• How involved are VCs with valuation vs seeking expertise outside the firm
  • How VC on a high level come up with exit multiples
  • How to become a VC (straight from a VC)

Sharing here (in two parts due to some technical issues)

Aside from Engineering & Leadership, I hope to learn more and share about building and funding things of great value and it might take time but as they say seek your path and this is one of mine.

Thanks Clint for sharing your time and knowledge, hopefully soon I could pay back the honor or pay it forward.

Philippines Startup Report

Thanks to the nice folks rappler.com I’ve had the chance of watching online what’s happening (or has happened) in Geeks on a Beach – a brand new conference for everyone who is passionate about startups, technology, design, and making the world a better place that was held yesterday in Boracay Island, Philippines (the best beach/island in the world – though I might have a slight bias since I was born 2 hours away from those islands).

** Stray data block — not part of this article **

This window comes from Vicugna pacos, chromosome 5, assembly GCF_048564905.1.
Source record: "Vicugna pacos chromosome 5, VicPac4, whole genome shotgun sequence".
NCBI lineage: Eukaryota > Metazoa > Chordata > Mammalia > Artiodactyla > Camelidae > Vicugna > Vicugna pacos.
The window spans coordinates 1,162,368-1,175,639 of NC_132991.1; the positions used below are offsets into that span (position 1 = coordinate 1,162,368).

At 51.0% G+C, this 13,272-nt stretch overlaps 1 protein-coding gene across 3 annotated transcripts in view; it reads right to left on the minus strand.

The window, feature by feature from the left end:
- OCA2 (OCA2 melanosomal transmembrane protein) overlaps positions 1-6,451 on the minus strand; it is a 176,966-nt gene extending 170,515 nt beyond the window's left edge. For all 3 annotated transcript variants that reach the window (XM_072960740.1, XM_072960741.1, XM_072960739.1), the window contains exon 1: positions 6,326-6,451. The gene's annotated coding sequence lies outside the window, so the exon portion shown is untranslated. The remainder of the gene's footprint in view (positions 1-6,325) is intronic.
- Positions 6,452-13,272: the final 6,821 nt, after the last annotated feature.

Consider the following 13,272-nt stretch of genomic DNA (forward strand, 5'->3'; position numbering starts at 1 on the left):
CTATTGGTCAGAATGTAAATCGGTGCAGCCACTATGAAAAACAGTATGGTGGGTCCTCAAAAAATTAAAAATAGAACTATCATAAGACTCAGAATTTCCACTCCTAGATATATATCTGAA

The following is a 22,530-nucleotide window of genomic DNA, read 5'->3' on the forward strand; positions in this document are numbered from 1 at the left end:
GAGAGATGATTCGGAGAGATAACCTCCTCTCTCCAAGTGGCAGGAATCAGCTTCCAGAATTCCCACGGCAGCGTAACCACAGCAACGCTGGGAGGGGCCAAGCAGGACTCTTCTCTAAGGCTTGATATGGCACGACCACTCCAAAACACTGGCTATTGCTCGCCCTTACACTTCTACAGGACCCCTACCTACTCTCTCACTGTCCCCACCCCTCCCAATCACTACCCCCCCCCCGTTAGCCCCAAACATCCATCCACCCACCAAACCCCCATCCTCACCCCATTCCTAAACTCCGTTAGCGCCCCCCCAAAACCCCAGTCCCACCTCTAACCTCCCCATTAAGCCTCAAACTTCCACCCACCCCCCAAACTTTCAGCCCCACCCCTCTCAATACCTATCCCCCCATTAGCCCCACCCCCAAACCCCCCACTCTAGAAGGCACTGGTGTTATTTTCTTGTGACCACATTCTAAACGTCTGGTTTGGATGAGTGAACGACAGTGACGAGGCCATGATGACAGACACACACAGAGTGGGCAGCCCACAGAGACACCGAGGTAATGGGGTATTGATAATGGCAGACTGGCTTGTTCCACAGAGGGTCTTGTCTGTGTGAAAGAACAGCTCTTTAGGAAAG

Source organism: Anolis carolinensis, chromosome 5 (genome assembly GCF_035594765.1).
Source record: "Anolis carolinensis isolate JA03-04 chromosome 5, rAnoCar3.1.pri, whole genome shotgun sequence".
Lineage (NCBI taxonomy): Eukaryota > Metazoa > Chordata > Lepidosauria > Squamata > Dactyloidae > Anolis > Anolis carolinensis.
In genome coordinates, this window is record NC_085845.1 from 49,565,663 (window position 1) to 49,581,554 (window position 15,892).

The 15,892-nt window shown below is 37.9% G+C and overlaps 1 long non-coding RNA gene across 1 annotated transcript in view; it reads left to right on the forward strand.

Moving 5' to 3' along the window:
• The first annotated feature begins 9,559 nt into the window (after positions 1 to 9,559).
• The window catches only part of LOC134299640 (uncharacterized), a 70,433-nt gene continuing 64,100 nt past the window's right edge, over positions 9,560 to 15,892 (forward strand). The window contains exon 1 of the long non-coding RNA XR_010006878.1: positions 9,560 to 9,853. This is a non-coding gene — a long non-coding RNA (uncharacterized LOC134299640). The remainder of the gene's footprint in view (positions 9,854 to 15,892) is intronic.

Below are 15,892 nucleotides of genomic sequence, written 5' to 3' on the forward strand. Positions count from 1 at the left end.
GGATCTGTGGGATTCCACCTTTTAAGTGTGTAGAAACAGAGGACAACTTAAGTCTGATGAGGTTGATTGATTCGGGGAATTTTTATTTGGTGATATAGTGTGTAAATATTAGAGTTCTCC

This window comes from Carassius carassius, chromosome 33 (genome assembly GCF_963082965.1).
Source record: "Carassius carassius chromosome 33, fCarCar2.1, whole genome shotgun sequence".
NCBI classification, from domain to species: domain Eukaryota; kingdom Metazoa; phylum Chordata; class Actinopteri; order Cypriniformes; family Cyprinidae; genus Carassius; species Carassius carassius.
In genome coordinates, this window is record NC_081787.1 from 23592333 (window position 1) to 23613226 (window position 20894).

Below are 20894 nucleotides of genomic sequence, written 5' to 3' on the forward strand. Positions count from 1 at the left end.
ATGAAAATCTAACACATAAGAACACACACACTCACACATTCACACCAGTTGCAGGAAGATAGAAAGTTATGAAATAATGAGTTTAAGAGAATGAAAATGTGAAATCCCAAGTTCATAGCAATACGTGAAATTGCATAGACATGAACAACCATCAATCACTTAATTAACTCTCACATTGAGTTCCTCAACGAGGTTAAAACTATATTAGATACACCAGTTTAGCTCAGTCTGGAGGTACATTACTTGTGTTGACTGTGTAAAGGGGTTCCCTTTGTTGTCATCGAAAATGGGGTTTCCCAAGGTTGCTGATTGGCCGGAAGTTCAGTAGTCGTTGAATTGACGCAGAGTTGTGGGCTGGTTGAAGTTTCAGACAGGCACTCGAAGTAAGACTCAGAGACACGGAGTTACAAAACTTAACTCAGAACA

rappler online video coverage here

Although from a global perspective, the startup scene here is average (needs more entrepreneurs, needs more information, more funding) with my interest in this subject (with my goal to be an angel investor) and having the privilege to know some social entrepreneurs in the country I would say that these are exciting times for the startup and enterpreneurship in the Philippines.

Stay tuned!

Oh and I just learned too that Ms. Philippines won title of Ms World 2013 (Megan Young)! Hurray for the Philippines…